Branch eagerly took off for his pre-dinner walk. He had much to sort out. He’d better call the sheriff and see if he heard from the medical examiner. But who could have used a cello endpin to kill? A cellist? Duh. But that depends on who had access to the cellos. Which cello provided the pin? Maybe there would be enough of a speck of blood that it would fluoresce under black light. Maybe the sheriff could get hold of a black light.
Esme caught up with him and grabbed his arm. A little breathlessly, she said, “I guess everybody suspects we’ve been fooling around. Might as well enjoy each other’s company while we can.”
“Fine with me,” Branch said. “Did you get some rest?”
“A little.”
“Coming to visit tonight?”
She didn’t answer for a moment. Looking at the ground, she said, “I finally called my husband. He’s worried and wants me to leave.”
“Did you tell him that the sheriff might not allow it?”
“He said he might talk to his lawyer. He said if I’m not a suspect or material witness the sheriff can’t keep me.”
“Do you want to go?”
She squeezed his arm. “No.”
“You’re not still scared?”
“Yes, but your presence helps.”
“So come visit tonight. I’ll keep you from the foggy, foggy dew.”
“What?”
“It’s an old song. About protective males and the price of their protection.”
“Ah. What’s your price?”
Branch squeezed her hand and leered, wagging his eyebrows. Esme laughed.
They walked silently for a moment. Branch said, “Tell me more about your husband. I don’t know whether to abuse him or feel sorry for him.”
“Oh, feel sorry for him. He’s not cruel. Not physically, anyway. He’s just wrapped up in himself and his work.”
“Which is?”
“Ugh. Business.” She made a dismissive wave. “Stocks, bonds, hedge funds. Real estate. Whatever he thinks will make money.”
“So you don’t have to work.”
“No, not exactly. I have to put on fancy dinners and smile at a lot of boring men. But music helps, and I have time to practice.”
“What did you do before you married?”
“This and that. I was a practical nurse. Not an R.N.”
“So you knew how to treat Daphne’s faint.”
She looked surprised. “Doesn’t everybody know about that?”
“No, apparently. How did you meet your husband?”
“You’re getting boring.”
“I’m not bored.”
“I am.”
Branch grabbed her and kissed her hard.
“That’s better,” she said, with a gasp.
“Better get back. It’s almost dinner time.” They walked back in silence. Branch savored Esme’s kiss and the feel of her body. It was easier to cuckold Esme’s husband since he was an unknown, and, at least according to Esme, neglectful. But he still itched at Branch’s conscience, though not enough to detract from the pleasure Branch took in Esme’s body, and to a somewhat lesser extent, her music.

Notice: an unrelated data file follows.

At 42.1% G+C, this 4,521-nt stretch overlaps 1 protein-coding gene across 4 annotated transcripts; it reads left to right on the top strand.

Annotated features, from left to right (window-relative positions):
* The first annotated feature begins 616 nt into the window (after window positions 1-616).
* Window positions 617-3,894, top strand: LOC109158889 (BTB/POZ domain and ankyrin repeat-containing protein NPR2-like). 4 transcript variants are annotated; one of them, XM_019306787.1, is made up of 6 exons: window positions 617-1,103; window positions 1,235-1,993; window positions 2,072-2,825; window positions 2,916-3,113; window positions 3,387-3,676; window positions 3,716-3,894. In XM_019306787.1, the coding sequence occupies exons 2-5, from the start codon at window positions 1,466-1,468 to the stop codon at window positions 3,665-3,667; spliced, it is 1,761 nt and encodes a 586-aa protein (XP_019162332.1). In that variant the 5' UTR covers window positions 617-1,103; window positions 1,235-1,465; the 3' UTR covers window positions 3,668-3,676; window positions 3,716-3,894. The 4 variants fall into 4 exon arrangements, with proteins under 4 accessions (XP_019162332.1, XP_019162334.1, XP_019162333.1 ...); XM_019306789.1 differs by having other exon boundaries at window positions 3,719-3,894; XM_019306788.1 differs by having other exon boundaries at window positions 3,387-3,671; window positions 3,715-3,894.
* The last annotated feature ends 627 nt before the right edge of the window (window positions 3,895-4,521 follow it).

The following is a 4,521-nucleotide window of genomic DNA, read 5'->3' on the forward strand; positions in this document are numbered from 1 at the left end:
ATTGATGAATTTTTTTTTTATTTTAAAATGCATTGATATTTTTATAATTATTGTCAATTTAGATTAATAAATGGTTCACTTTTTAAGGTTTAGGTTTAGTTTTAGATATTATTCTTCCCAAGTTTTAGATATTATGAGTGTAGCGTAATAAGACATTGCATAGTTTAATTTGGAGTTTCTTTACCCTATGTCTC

Gerald tried to seem jolly as he addressed the group waiting for their food. “Folks, I know we need a little cheering up after our tragic loss. So I asked for the lobster tonight instead of Saturday. Enjoy!”
The staff ran in and passed out plastic bibs, nutcrackers, and picks, followed by platters of boiled lobster and dishes of corn on the cob. A hearty, messy dinner ensued. One of the cellists, Eric Larson from Minnesota, had never tackled a whole lobster before. He got advice, some of it conflicting, about how to disassemble the lobster and get the meat. Blackberry pie with ice cream ended the meal.
Before playing piano quartets, Branch excused himself to wash his greasy hands. In his room, he called the sheriff.
“Sheriff, it’s Branch. Have you heard from the medical examiner?”
“I heard, but I don’t have any news. He said he hadn’t got to Ms. Downey yet. Expects to in the morning.”
“Too bad. I’m eager to hear. By the way, do you have a black light?”
“A what?”
“A black light. Traces of blood will fluoresce under black light.”
“Do tell. Is it the light that makes those kids’ posters glow?”
“That’s it. Think you can get hold of one?”
“What for? We know there was blood on the body and in the room.”
“There might be some on the murder weapon. I have a notion about what that might be, depending on the medical report.”
“Hmm. I’ll see what I can do.”
“Bring it out tomorrow as soon as you get the medical report. Or call me and I’ll come get it.”
“I ain’t that busy.”
“And sheriff, I know most of the folks here are of no use to the case. But repeat your order that they all stay put for a while longer.”
“Can’t hold ‘em forever.”
“True. But the Music Party has another week to run. Most don’t want to leave. Maybe we’ll know something by then.”